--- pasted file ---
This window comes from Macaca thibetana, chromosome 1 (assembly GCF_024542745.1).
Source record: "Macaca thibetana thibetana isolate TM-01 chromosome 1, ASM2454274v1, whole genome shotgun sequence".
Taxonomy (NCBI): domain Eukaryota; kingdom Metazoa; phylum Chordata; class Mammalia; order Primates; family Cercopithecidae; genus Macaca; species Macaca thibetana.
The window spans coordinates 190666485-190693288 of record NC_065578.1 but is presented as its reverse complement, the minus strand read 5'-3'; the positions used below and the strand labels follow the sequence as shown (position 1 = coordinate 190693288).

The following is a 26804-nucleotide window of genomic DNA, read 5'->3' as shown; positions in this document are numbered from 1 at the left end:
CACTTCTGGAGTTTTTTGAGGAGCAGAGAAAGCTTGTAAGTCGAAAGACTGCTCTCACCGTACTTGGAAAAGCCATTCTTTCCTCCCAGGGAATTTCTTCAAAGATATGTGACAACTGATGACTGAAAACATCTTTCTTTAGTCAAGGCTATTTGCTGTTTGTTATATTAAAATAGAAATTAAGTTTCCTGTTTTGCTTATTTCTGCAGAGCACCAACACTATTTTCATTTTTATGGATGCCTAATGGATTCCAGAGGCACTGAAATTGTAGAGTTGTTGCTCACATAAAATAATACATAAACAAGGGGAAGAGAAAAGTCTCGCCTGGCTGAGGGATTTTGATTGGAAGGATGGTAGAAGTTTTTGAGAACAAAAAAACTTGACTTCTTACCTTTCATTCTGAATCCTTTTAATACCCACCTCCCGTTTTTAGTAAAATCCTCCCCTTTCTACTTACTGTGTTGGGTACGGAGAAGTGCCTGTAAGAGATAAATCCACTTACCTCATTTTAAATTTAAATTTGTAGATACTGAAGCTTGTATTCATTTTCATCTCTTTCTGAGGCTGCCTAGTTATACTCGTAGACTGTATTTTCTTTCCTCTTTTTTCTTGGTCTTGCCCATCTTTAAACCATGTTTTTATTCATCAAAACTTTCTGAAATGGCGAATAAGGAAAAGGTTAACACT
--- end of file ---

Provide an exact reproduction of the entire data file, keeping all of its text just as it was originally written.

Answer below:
This window comes from Macaca thibetana, chromosome 1 (assembly GCF_024542745.1).
Source record: "Macaca thibetana thibetana isolate TM-01 chromosome 1, ASM2454274v1, whole genome shotgun sequence".
Taxonomy (NCBI): domain Eukaryota; kingdom Metazoa; phylum Chordata; class Mammalia; order Primates; family Cercopithecidae; genus Macaca; species Macaca thibetana.
The window spans coordinates 190666485-190693288 of record NC_065578.1 but is presented as its reverse complement, the minus strand read 5'-3'; the positions used below and the strand labels follow the sequence as shown (position 1 = coordinate 190693288).

The following is a 26804-nucleotide window of genomic DNA, read 5'->3' as shown; positions in this document are numbered from 1 at the left end:
CACTTCTGGAGTTTTTTGAGGAGCAGAGAAAGCTTGTAAGTCGAAAGACTGCTCTCACCGTACTTGGAAAAGCCATTCTTTCCTCCCAGGGAATTTCTTCAAAGATATGTGACAACTGATGACTGAAAACATCTTTCTTTAGTCAAGGCTATTTGCTGTTTGTTATATTAAAATAGAAATTAAGTTTCCTGTTTTGCTTATTTCTGCAGAGCACCAACACTATTTTCATTTTTATGGATGCCTAATGGATTCCAGAGGCACTGAAATTGTAGAGTTGTTGCTCACATAAAATAATACATAAACAAGGGGAAGAGAAAAGTCTCGCCTGGCTGAGGGATTTTGATTGGAAGGATGGTAGAAGTTTTTGAGAACAAAAAAACTTGACTTCTTACCTTTCATTCTGAATCCTTTTAATACCCACCTCCCGTTTTTAGTAAAATCCTCCCCTTTCTACTTACTGTGTTGGGTACGGAGAAGTGCCTGTAAGAGATAAATCCACTTACCTCATTTTAAATTTAAATTTGTAGATACTGAAGCTTGTATTCATTTTCATCTCTTTCTGAGGCTGCCTAGTTATACTCGTAGACTGTATTTTCTTTCCTCTTTTTTCTTGGTCTTGCCCATCTTTAAACCATGTTTTTATTCATCAAAACTTTCTGAAATGGCGAATAAGGAAAAGGTTAACACT